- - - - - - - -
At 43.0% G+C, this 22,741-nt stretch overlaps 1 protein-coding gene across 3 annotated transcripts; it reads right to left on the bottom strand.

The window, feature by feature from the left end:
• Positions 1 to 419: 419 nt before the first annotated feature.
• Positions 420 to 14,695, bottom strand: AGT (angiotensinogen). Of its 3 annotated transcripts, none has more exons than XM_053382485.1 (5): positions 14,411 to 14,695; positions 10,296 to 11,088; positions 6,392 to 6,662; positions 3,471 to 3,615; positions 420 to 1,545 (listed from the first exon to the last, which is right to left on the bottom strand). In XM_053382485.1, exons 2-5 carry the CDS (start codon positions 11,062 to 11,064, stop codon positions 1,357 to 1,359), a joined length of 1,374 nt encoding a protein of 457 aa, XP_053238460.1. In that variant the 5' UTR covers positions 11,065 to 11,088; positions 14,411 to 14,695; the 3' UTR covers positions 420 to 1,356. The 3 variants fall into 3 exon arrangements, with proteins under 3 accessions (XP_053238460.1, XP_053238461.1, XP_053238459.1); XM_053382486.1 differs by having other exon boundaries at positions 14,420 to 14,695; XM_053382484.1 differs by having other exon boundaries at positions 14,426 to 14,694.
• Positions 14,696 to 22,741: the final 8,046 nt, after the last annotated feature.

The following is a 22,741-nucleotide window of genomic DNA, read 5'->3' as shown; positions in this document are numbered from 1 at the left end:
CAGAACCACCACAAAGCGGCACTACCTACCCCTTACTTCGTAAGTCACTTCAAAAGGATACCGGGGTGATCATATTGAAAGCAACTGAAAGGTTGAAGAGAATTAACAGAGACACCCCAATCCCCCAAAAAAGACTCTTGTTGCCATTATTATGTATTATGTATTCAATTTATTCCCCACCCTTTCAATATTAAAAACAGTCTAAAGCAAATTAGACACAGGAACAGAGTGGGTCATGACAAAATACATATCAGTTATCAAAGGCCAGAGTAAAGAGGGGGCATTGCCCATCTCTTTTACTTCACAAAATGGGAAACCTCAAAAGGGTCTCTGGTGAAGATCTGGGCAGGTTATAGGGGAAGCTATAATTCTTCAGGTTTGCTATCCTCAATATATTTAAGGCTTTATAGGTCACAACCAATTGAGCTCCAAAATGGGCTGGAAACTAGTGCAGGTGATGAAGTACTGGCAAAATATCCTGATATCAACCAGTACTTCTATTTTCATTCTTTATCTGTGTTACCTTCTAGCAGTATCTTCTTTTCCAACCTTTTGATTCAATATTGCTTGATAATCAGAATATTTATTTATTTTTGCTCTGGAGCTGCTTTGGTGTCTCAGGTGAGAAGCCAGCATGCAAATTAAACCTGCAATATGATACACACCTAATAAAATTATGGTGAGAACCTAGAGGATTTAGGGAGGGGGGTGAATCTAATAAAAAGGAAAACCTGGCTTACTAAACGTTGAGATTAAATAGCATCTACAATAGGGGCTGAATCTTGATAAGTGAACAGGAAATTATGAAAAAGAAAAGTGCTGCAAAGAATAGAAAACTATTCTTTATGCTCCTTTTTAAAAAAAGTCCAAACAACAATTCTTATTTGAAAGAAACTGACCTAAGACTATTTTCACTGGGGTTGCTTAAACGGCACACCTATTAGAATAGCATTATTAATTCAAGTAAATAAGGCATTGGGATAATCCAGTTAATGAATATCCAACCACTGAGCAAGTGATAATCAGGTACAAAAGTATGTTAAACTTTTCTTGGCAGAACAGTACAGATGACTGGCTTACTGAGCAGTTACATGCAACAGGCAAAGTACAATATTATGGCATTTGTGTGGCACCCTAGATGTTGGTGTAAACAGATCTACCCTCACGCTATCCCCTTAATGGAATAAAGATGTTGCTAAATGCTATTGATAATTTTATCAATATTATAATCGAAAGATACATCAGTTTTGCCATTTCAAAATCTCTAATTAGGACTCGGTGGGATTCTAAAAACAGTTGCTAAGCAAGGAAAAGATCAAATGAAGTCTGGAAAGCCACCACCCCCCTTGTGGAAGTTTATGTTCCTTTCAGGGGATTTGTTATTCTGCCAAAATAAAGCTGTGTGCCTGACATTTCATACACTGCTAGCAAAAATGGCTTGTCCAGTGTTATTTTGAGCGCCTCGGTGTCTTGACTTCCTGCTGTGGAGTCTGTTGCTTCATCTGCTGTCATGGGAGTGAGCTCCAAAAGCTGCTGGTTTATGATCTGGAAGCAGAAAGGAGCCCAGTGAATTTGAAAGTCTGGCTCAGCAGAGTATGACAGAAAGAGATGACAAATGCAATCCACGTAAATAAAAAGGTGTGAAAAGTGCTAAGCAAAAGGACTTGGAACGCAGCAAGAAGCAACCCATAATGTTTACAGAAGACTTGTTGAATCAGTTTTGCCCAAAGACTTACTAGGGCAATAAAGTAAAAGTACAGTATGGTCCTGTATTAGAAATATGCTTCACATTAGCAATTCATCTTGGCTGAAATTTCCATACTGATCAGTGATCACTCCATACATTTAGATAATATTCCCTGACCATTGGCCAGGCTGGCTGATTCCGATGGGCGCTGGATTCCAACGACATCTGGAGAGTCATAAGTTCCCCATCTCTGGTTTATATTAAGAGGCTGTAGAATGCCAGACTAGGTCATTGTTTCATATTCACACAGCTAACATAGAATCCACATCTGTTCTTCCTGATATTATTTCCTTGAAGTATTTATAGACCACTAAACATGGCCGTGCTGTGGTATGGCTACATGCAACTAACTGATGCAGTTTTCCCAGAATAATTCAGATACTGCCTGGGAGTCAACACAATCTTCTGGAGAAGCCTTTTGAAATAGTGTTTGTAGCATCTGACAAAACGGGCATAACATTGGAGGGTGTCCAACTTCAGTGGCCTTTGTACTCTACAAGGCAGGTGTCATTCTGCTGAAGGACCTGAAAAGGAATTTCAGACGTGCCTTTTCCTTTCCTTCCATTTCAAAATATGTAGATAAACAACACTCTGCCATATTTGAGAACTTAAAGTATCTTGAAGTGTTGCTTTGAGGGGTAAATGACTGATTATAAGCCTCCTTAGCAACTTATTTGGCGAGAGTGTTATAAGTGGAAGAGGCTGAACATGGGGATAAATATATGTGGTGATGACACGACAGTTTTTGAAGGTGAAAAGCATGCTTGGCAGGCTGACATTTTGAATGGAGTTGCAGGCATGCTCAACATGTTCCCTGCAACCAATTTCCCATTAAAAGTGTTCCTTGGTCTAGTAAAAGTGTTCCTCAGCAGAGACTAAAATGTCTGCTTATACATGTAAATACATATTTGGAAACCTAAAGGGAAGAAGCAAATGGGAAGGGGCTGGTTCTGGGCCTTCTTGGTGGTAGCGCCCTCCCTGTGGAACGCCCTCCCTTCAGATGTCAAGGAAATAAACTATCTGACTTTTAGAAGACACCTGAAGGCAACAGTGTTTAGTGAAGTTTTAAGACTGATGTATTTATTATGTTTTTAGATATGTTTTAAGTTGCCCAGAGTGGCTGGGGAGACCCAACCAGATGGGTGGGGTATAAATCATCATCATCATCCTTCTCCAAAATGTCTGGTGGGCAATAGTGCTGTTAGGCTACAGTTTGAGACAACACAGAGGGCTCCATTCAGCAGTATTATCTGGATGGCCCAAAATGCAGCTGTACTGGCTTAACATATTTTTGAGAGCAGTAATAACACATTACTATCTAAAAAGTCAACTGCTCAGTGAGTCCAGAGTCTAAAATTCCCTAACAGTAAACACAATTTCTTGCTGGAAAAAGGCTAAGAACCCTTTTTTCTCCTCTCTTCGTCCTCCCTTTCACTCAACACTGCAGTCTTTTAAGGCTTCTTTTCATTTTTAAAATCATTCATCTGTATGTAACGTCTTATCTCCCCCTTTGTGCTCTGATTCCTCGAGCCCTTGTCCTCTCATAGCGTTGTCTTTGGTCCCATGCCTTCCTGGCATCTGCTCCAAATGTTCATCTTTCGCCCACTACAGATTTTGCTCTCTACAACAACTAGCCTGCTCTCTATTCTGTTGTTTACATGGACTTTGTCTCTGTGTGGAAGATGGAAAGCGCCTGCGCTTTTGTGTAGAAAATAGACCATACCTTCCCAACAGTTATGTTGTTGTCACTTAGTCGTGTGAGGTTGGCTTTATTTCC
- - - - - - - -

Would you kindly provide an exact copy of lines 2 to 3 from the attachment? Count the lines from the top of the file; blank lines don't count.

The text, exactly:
The window, feature by feature from the left end:
• Positions 1 to 419: 419 nt before the first annotated feature.